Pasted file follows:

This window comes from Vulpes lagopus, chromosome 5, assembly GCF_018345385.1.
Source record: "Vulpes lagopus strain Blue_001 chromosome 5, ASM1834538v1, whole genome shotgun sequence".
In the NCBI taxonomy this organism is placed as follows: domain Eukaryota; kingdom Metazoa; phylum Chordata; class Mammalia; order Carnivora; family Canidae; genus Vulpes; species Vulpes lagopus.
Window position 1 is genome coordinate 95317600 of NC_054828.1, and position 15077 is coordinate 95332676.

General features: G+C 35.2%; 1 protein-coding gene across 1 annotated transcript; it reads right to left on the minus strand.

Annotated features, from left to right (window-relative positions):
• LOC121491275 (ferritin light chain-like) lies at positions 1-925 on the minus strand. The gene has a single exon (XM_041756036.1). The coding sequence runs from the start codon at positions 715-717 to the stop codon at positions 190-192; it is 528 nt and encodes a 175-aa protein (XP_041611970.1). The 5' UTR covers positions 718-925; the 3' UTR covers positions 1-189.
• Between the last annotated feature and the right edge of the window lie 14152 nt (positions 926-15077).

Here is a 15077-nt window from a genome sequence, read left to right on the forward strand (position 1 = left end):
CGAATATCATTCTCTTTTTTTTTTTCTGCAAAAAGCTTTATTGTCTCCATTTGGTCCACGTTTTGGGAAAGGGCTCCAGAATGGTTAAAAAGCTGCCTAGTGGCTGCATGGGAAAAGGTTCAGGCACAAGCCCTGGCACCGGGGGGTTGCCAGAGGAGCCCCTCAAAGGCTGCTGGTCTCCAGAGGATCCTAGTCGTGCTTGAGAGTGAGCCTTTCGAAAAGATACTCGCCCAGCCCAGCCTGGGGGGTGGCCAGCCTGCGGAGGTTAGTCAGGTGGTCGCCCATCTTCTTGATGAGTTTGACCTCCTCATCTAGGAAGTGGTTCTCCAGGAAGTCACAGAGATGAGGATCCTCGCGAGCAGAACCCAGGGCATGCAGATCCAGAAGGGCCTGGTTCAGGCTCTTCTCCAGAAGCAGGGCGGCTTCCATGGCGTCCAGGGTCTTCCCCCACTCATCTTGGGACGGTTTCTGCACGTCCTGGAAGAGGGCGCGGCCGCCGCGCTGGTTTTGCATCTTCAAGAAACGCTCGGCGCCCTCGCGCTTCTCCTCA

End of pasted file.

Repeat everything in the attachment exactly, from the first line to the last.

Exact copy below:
This window comes from Vulpes lagopus, chromosome 5, assembly GCF_018345385.1.
Source record: "Vulpes lagopus strain Blue_001 chromosome 5, ASM1834538v1, whole genome shotgun sequence".
In the NCBI taxonomy this organism is placed as follows: domain Eukaryota; kingdom Metazoa; phylum Chordata; class Mammalia; order Carnivora; family Canidae; genus Vulpes; species Vulpes lagopus.
Window position 1 is genome coordinate 95317600 of NC_054828.1, and position 15077 is coordinate 95332676.

General features: G+C 35.2%; 1 protein-coding gene across 1 annotated transcript; it reads right to left on the minus strand.

Annotated features, from left to right (window-relative positions):
• LOC121491275 (ferritin light chain-like) lies at positions 1-925 on the minus strand. The gene has a single exon (XM_041756036.1). The coding sequence runs from the start codon at positions 715-717 to the stop codon at positions 190-192; it is 528 nt and encodes a 175-aa protein (XP_041611970.1). The 5' UTR covers positions 718-925; the 3' UTR covers positions 1-189.
• Between the last annotated feature and the right edge of the window lie 14152 nt (positions 926-15077).

Here is a 15077-nt window from a genome sequence, read left to right on the forward strand (position 1 = left end):
CGAATATCATTCTCTTTTTTTTTTTCTGCAAAAAGCTTTATTGTCTCCATTTGGTCCACGTTTTGGGAAAGGGCTCCAGAATGGTTAAAAAGCTGCCTAGTGGCTGCATGGGAAAAGGTTCAGGCACAAGCCCTGGCACCGGGGGGTTGCCAGAGGAGCCCCTCAAAGGCTGCTGGTCTCCAGAGGATCCTAGTCGTGCTTGAGAGTGAGCCTTTCGAAAAGATACTCGCCCAGCCCAGCCTGGGGGGTGGCCAGCCTGCGGAGGTTAGTCAGGTGGTCGCCCATCTTCTTGATGAGTTTGACCTCCTCATCTAGGAAGTGGTTCTCCAGGAAGTCACAGAGATGAGGATCCTCGCGAGCAGAACCCAGGGCATGCAGATCCAGAAGGGCCTGGTTCAGGCTCTTCTCCAGAAGCAGGGCGGCTTCCATGGCGTCCAGGGTCTTCCCCCACTCATCTTGGGACGGTTTCTGCACGTCCTGGAAGAGGGCGCGGCCGCCGCGCTGGTTTTGCATCTTCAAGAAACGCTCGGCGCCCTCGCGCTTCTCCTCA